I covered what used to be the walkway leading up to the glass door and windows of my office with moss. It’s a far more pleasant vista when I’m working than the concrete walkway ever used to be. Along with the moss that I “liberated” from stream banks, there’s a mass of wild violets, also “liberated” from vacant fields. Finally, there’s an area where wheat grass will soon be sprouting for our cat.
Invariably, my transplants bring in some weeds and even fungus. Last year, I watched what would happen if I left a big puffball mushroom to “do its thing.” Its “thing” turned out to be killing a section of the moss. So this year, I’m being diligent about removing fungus as soon as I notice it growing in amongst the moss.
One annoying invader is a small black, gelatinous fungus that really seems to enjoy the moist environment. If you look real close in the background image for the poem, you may be able to see some that remains after I spent 20 minutes picking it out this morning. If I’m not confusing it with another fungus, it goes by the names “Black Jelly Roll Fungus” and “Witches’ Butter.” Yuck! I like my butter yellow, not black.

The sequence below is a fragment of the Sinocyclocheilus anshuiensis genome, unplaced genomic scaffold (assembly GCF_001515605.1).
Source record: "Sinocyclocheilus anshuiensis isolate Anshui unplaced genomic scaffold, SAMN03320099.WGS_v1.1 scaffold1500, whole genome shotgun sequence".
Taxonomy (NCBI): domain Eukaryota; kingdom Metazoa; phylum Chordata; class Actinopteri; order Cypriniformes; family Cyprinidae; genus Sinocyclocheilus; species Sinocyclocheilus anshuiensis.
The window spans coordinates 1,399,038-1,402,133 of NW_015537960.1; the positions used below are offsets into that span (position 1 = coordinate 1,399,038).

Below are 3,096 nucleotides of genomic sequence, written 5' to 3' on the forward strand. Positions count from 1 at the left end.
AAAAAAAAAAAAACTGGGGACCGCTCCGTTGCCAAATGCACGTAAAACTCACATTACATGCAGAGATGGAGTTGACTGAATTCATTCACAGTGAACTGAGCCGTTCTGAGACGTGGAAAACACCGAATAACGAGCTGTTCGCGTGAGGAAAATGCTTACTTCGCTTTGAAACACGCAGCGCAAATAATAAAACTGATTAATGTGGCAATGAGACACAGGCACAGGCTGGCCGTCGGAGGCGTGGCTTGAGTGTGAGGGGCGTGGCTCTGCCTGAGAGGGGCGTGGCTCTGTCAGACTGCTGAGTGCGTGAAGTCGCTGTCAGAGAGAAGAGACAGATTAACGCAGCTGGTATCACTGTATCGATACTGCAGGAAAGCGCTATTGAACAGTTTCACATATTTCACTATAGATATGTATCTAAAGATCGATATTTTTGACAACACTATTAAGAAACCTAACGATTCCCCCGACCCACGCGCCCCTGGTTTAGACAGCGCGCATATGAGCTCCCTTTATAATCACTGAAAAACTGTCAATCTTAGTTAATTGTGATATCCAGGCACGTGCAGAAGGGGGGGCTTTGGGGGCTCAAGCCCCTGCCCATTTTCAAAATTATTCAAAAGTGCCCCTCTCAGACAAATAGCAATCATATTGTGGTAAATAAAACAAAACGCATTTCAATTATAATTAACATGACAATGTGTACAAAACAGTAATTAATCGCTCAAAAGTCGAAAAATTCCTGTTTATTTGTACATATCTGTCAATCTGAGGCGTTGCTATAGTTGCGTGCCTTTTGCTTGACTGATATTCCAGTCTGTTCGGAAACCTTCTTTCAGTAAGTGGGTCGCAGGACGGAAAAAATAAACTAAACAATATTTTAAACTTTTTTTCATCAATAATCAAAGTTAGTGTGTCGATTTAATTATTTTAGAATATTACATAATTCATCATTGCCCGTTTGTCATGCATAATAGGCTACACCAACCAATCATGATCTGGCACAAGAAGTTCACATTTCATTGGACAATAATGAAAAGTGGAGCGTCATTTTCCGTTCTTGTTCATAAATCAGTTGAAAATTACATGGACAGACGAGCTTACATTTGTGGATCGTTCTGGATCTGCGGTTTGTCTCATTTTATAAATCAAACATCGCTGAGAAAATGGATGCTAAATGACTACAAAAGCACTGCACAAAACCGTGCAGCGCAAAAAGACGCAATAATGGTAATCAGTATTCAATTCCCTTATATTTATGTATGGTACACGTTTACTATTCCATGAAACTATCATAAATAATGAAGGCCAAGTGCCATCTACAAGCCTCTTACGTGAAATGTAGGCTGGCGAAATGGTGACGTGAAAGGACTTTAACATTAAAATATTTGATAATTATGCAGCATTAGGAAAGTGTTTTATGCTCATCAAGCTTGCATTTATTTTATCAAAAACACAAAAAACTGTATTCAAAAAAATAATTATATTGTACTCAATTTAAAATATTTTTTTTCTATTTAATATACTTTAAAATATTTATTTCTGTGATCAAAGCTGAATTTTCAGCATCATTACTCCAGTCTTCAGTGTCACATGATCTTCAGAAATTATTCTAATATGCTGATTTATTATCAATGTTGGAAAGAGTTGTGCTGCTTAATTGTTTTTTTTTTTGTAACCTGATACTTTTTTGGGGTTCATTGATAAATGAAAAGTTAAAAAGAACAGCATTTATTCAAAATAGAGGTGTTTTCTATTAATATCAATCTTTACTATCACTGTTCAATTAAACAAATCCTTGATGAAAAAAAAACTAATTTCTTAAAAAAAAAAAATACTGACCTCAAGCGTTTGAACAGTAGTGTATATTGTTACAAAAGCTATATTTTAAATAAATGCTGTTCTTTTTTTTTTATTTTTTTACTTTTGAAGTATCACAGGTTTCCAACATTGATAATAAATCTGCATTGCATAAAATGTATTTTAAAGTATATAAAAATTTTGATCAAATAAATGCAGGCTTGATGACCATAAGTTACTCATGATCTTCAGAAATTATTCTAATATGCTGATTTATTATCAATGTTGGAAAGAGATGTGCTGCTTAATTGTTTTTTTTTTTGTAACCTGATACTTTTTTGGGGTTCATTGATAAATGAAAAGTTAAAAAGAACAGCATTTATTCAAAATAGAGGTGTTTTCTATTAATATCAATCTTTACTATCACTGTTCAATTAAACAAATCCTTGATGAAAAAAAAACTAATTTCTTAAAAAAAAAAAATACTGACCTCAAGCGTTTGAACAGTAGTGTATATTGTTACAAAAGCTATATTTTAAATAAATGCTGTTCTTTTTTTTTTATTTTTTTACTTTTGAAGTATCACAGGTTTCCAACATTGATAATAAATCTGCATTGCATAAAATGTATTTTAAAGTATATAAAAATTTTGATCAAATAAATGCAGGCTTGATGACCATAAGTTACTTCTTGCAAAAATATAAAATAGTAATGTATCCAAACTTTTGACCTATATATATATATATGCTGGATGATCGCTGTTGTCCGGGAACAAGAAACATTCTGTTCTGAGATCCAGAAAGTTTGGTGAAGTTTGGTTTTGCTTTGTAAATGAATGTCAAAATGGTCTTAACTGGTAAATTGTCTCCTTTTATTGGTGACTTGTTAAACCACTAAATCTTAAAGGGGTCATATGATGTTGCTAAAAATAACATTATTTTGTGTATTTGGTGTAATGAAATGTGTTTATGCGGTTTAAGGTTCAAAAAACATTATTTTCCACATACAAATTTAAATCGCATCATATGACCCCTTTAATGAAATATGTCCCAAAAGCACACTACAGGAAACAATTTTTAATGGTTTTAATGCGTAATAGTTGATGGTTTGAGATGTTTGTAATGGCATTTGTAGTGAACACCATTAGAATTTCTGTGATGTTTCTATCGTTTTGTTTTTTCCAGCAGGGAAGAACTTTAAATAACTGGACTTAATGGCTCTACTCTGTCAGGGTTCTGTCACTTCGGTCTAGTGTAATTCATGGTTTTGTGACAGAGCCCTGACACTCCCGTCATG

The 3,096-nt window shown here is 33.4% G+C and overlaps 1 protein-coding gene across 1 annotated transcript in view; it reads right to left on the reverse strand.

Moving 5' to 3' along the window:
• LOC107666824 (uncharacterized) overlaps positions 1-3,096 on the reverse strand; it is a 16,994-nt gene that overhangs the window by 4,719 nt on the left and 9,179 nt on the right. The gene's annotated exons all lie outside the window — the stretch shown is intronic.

So, while picking out that fungus, my mind turned to invaders that have destroyed the lives of family and friends. Initially, what came to mind was cancers: brain cancer, bone cancer, etc. I prayed for friends who are still fighting this battle. But then, my mind turned to other invaders, like hatred and bitterness. Other acquaintances came to mind, and I prayed for them.
Prayer is an increasingly important part of my life. Soon after I became an elder in my church, it began to dawn on me that I will somehow be held accountable for the spiritual health of people in my care. In that day, I want to be able at least to say, “Lord, I asked for your intervention. There was far more than I could handle.”
Have confidence in your leaders and submit to their authority, because they keep watch over you as those who must give an account. Do this so that their work will be a joy, not a burden, for that would be of no benefit to you.Hebrews 13:17
P.S. The dime was there in the photo initially because I was trying to identify the fungus, and I needed it for scale. Then, when I wrote the poem, I realized that the dime could be left in the photo… it reinforces the smallness of the plot. If I think long enough, I may realize there was some other, subconscious reason for leaving it in there. I hate to admit it, but I don’t always KNOW what I’m saying or why!